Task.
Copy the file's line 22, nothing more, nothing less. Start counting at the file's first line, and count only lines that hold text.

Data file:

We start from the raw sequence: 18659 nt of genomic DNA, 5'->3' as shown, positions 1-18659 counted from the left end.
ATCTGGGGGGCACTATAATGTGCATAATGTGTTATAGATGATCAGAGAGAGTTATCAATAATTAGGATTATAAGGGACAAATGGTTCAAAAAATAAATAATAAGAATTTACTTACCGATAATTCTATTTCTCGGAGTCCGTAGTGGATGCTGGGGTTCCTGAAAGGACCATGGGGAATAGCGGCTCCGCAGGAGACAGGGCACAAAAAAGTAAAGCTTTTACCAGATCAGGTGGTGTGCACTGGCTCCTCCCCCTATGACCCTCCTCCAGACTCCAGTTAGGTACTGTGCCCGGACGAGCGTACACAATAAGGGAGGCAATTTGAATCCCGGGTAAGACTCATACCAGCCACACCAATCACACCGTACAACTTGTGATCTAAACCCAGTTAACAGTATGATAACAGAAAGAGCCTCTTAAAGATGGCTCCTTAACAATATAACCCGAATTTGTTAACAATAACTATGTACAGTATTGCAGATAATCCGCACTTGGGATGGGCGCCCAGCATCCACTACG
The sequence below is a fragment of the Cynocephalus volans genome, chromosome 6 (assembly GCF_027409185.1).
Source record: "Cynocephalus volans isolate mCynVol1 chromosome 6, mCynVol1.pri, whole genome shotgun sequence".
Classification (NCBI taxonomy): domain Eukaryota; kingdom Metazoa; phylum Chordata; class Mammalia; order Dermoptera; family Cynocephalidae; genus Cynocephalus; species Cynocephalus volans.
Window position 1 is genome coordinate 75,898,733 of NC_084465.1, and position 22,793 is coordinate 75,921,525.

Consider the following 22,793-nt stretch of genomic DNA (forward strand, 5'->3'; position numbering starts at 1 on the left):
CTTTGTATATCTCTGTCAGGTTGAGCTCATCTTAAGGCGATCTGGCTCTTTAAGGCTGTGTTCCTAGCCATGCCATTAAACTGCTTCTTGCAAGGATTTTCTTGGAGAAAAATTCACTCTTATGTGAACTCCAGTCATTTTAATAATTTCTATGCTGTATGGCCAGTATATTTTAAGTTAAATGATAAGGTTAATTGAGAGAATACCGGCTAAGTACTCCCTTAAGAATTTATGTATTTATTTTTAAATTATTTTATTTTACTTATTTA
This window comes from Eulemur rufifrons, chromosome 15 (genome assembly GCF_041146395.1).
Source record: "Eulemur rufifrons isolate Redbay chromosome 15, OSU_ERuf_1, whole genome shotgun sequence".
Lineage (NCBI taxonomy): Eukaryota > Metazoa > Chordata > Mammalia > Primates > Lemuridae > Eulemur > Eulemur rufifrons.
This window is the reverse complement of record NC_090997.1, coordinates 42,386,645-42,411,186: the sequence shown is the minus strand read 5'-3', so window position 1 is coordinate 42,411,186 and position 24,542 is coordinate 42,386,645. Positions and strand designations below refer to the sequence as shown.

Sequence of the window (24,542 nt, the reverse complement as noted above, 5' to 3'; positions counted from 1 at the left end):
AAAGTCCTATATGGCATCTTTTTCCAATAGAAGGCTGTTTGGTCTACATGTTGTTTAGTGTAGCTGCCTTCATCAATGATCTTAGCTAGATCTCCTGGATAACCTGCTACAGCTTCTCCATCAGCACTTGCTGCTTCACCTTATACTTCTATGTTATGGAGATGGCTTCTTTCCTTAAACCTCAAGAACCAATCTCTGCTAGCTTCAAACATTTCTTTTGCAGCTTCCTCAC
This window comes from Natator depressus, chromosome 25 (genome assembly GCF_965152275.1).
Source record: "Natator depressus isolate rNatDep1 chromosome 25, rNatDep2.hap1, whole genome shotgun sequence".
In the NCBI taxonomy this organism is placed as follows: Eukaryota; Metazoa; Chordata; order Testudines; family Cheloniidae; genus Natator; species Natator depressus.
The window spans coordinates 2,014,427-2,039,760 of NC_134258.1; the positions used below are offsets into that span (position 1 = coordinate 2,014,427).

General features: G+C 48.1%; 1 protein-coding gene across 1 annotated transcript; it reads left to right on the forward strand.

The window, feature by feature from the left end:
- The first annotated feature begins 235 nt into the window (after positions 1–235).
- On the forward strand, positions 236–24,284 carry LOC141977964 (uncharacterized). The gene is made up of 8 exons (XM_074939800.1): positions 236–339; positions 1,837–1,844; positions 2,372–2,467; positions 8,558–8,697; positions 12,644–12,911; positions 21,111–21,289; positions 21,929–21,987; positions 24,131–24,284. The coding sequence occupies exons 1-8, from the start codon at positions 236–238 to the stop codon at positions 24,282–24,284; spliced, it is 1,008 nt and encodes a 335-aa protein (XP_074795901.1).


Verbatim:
- On the forward strand, positions 236–24,284 carry LOC141977964 (uncharacterized). The gene is made up of 8 exons (XM_074939800.1): positions 236–339; positions 1,837–1,844; positions 2,372–2,467; positions 8,558–8,697; positions 12,644–12,911; positions 21,111–21,289; positions 21,929–21,987; positions 24,131–24,284. The coding sequence occupies exons 1-8, from the start codon at positions 236–238 to the stop codon at positions 24,282–24,284; spliced, it is 1,008 nt and encodes a 335-aa protein (XP_074795901.1).